Traditionally there has been a shortage of female engineers within the UK employment market, but new figures suggest there has been an improvement in addressing the gender gap.
A study by Jobsite discovered that there has been a rise in the number of women opting for an engineering career.
Figures reveal the number of female engineers in the 20-24 age bracket is now 16 per cent – almost three times the number within the 40-44 age category.
Overall, just nine per cent of the UK’s engineering workforce are female, with a larger percentage of women engineers in lower roles, compared to their male counterparts.
However, women are more optimistic about their future pay rate, with 22 per cent of females expecting a rise in their salary over the coming year, compared to ten per cent of male engineers.
Anna Skelton, senior HR business partner at Jobsite, said: “The gender gap issue in engineering is well-documented, but our research shows the sector is gradually starting to attract more interest from younger generations, indicating a more balanced future for the industry.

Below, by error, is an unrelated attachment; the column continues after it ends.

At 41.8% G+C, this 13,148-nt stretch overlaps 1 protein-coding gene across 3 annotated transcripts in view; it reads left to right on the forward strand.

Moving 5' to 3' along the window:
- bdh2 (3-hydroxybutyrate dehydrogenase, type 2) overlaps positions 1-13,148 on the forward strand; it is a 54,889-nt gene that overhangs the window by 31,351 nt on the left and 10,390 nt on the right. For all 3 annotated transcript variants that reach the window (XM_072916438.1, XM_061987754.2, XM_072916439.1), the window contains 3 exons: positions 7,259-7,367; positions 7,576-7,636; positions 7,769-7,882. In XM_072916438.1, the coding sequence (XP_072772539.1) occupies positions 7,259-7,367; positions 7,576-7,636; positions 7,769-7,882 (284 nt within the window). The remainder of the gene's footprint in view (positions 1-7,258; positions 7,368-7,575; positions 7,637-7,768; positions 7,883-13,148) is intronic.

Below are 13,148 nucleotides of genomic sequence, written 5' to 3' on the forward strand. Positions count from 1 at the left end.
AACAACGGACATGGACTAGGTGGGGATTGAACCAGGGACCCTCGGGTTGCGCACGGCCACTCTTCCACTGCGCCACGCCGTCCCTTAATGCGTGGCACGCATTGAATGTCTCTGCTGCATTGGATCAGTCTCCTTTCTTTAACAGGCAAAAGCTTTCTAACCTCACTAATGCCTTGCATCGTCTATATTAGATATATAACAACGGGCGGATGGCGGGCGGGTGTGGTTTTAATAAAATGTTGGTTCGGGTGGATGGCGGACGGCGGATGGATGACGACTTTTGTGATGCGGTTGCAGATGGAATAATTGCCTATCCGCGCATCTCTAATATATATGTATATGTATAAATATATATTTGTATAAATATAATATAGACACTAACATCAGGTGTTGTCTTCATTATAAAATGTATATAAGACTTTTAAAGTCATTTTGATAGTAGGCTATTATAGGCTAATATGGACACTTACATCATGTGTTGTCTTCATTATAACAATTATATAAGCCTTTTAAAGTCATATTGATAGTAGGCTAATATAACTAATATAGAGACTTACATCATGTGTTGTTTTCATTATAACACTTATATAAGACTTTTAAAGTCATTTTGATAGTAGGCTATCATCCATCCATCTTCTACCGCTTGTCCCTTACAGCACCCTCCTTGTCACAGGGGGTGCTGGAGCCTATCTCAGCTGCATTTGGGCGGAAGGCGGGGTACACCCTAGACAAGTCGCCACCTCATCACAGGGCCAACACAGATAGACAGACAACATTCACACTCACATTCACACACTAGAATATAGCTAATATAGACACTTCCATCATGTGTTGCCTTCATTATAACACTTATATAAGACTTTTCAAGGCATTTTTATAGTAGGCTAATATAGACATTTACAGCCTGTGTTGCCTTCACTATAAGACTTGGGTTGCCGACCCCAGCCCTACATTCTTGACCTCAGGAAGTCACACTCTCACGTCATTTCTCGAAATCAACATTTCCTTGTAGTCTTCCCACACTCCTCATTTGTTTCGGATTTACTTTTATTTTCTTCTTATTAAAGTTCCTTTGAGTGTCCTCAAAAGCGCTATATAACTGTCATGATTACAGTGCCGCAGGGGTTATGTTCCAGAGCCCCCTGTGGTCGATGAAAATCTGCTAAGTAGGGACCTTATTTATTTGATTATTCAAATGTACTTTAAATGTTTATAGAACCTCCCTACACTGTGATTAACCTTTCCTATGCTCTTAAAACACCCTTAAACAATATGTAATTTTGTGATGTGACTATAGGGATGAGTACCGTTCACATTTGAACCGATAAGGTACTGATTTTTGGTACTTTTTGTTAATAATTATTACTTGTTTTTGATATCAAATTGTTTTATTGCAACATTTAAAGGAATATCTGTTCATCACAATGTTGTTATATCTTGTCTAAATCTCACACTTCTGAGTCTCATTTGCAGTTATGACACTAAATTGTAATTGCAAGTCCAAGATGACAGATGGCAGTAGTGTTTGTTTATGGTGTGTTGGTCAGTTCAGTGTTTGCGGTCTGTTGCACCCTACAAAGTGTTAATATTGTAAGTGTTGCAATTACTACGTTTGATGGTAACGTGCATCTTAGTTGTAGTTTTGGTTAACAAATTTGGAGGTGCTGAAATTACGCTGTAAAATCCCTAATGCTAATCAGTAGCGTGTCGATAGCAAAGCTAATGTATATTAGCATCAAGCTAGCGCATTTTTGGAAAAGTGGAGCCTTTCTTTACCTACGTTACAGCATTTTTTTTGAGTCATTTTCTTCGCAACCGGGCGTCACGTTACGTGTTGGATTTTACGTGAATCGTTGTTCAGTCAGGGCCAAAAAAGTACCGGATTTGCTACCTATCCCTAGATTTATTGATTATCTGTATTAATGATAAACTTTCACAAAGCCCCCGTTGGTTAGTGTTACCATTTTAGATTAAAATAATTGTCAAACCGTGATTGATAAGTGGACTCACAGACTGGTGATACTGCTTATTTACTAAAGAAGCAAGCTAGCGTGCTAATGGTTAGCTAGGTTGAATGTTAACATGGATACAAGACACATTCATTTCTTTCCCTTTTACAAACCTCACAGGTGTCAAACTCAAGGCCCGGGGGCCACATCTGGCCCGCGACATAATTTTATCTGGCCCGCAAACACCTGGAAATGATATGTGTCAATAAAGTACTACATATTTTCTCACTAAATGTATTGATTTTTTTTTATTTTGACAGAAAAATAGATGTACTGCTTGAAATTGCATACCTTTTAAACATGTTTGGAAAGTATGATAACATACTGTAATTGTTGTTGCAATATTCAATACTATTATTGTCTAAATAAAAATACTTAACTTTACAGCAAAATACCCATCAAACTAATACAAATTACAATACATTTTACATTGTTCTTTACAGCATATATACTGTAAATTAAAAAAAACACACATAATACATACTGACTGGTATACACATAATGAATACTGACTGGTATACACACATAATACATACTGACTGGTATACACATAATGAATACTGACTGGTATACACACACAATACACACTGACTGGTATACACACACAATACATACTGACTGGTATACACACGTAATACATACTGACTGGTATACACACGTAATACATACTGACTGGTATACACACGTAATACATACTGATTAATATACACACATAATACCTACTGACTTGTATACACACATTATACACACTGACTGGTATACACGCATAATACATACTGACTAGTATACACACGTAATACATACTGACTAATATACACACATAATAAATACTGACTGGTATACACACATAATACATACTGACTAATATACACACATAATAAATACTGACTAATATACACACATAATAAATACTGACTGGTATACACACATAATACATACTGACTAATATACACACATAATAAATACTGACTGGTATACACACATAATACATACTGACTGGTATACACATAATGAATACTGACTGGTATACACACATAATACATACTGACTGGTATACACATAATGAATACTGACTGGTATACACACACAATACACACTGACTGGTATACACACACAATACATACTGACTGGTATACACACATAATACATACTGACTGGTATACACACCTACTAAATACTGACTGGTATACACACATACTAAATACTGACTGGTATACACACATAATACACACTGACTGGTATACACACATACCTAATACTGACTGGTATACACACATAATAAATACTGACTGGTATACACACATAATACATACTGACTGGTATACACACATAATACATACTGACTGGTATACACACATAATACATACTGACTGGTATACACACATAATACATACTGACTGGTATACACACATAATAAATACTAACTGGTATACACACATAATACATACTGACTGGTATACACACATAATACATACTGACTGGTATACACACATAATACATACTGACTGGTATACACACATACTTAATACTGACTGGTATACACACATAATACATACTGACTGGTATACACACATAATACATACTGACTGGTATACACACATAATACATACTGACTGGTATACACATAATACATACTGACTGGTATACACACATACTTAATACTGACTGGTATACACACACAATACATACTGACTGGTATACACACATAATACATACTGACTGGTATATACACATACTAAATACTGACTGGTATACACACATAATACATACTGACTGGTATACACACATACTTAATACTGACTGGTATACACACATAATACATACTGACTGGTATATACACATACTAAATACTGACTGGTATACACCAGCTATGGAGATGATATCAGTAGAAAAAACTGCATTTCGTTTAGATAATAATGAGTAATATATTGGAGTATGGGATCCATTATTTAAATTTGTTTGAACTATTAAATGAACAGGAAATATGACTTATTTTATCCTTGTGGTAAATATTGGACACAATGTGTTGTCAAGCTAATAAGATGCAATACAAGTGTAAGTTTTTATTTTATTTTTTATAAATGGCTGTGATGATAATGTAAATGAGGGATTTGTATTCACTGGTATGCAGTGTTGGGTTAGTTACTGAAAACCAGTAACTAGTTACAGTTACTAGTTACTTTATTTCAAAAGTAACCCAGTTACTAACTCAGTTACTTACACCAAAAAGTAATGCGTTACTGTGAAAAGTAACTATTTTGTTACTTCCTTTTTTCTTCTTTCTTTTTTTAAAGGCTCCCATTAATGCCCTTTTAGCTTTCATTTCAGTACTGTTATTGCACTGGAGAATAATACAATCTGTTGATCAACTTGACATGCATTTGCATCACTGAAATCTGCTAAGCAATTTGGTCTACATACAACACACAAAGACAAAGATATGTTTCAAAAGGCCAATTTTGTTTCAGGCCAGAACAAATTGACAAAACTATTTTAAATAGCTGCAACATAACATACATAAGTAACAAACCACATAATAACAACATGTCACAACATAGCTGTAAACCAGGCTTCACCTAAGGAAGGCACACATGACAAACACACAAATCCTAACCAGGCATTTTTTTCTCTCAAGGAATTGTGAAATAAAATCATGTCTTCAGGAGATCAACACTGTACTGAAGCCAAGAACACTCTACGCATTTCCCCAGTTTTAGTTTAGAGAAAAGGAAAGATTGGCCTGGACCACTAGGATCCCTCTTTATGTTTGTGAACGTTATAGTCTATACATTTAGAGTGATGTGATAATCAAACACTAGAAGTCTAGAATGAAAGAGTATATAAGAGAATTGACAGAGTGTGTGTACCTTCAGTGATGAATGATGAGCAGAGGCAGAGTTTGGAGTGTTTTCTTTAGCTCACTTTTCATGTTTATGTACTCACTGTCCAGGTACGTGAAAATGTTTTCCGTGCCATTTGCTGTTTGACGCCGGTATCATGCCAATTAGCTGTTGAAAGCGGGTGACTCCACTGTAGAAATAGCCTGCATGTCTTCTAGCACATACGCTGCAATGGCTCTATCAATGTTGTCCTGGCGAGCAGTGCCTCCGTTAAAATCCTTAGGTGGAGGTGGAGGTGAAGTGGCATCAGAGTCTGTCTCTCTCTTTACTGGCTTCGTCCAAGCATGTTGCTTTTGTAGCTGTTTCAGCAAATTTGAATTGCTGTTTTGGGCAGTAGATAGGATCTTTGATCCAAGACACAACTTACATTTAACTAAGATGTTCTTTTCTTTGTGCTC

“There’s a clearly recognised skill shortage in this sector, and women are opening their eyes to the wealth of lucrative career opportunities engineering can offer.”
She added firms should ensure they are inclusive and focus on recruiting workers who have the right skills, regardless of gender.
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